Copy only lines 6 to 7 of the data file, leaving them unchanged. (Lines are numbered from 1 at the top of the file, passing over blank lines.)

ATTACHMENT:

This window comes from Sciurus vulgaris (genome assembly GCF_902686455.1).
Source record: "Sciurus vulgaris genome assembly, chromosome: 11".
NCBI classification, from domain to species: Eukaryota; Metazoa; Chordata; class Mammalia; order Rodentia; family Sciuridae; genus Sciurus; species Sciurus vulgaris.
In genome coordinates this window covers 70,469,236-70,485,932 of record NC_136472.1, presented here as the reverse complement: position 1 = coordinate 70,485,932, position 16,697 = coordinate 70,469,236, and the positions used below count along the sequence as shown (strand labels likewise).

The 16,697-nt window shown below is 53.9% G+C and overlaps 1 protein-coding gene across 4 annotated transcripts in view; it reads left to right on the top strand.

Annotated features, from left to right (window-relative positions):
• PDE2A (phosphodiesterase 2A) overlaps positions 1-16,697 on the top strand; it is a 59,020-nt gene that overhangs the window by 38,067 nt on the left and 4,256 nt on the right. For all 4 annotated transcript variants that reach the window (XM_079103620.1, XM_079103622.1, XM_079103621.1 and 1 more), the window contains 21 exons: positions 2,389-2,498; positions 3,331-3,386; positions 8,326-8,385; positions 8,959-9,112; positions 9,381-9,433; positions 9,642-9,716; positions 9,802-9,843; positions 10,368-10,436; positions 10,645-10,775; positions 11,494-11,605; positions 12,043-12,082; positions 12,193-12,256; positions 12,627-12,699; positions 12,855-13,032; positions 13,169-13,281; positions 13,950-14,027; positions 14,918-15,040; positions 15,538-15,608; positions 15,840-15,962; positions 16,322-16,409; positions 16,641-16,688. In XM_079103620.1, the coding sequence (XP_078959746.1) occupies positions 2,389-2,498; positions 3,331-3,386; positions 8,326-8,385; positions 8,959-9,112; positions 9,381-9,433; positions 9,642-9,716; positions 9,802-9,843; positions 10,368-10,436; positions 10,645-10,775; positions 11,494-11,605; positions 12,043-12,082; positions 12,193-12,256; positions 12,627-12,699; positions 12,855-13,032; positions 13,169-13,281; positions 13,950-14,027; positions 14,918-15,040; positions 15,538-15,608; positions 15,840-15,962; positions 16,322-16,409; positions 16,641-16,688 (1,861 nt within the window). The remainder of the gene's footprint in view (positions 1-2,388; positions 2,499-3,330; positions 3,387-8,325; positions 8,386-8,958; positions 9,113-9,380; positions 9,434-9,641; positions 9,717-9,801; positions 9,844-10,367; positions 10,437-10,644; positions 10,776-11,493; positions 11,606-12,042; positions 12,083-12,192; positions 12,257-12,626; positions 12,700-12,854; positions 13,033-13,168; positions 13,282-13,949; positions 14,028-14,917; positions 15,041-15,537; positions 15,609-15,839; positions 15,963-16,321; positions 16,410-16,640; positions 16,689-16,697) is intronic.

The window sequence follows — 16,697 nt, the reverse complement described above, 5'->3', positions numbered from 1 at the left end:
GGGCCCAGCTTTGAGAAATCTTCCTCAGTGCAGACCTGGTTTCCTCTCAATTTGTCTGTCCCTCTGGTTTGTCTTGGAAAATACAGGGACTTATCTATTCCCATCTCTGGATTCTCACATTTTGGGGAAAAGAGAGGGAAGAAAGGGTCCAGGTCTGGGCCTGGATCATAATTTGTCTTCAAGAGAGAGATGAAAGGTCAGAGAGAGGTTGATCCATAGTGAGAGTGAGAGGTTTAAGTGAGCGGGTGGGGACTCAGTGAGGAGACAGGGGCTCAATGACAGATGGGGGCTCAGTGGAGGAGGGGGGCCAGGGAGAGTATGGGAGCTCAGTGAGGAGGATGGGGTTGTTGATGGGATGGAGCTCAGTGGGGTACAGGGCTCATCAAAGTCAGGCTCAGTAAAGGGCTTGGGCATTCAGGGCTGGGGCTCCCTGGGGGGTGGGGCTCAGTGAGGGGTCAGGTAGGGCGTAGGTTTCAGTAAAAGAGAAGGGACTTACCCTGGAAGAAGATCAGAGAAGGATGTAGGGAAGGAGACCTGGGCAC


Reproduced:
Annotated features, from left to right (window-relative positions):
• PDE2A (phosphodiesterase 2A) overlaps positions 1-16,697 on the top strand; it is a 59,020-nt gene that overhangs the window by 38,067 nt on the left and 4,256 nt on the right. For all 4 annotated transcript variants that reach the window (XM_079103620.1, XM_079103622.1, XM_079103621.1 and 1 more), the window contains 21 exons: positions 2,389-2,498; positions 3,331-3,386; positions 8,326-8,385; positions 8,959-9,112; positions 9,381-9,433; positions 9,642-9,716; positions 9,802-9,843; positions 10,368-10,436; positions 10,645-10,775; positions 11,494-11,605; positions 12,043-12,082; positions 12,193-12,256; positions 12,627-12,699; positions 12,855-13,032; positions 13,169-13,281; positions 13,950-14,027; positions 14,918-15,040; positions 15,538-15,608; positions 15,840-15,962; positions 16,322-16,409; positions 16,641-16,688. In XM_079103620.1, the coding sequence (XP_078959746.1) occupies positions 2,389-2,498; positions 3,331-3,386; positions 8,326-8,385; positions 8,959-9,112; positions 9,381-9,433; positions 9,642-9,716; positions 9,802-9,843; positions 10,368-10,436; positions 10,645-10,775; positions 11,494-11,605; positions 12,043-12,082; positions 12,193-12,256; positions 12,627-12,699; positions 12,855-13,032; positions 13,169-13,281; positions 13,950-14,027; positions 14,918-15,040; positions 15,538-15,608; positions 15,840-15,962; positions 16,322-16,409; positions 16,641-16,688 (1,861 nt within the window). The remainder of the gene's footprint in view (positions 1-2,388; positions 2,499-3,330; positions 3,387-8,325; positions 8,386-8,958; positions 9,113-9,380; positions 9,434-9,641; positions 9,717-9,801; positions 9,844-10,367; positions 10,437-10,644; positions 10,776-11,493; positions 11,606-12,042; positions 12,083-12,192; positions 12,257-12,626; positions 12,700-12,854; positions 13,033-13,168; positions 13,282-13,949; positions 14,028-14,917; positions 15,041-15,537; positions 15,609-15,839; positions 15,963-16,321; positions 16,410-16,640; positions 16,689-16,697) is intronic.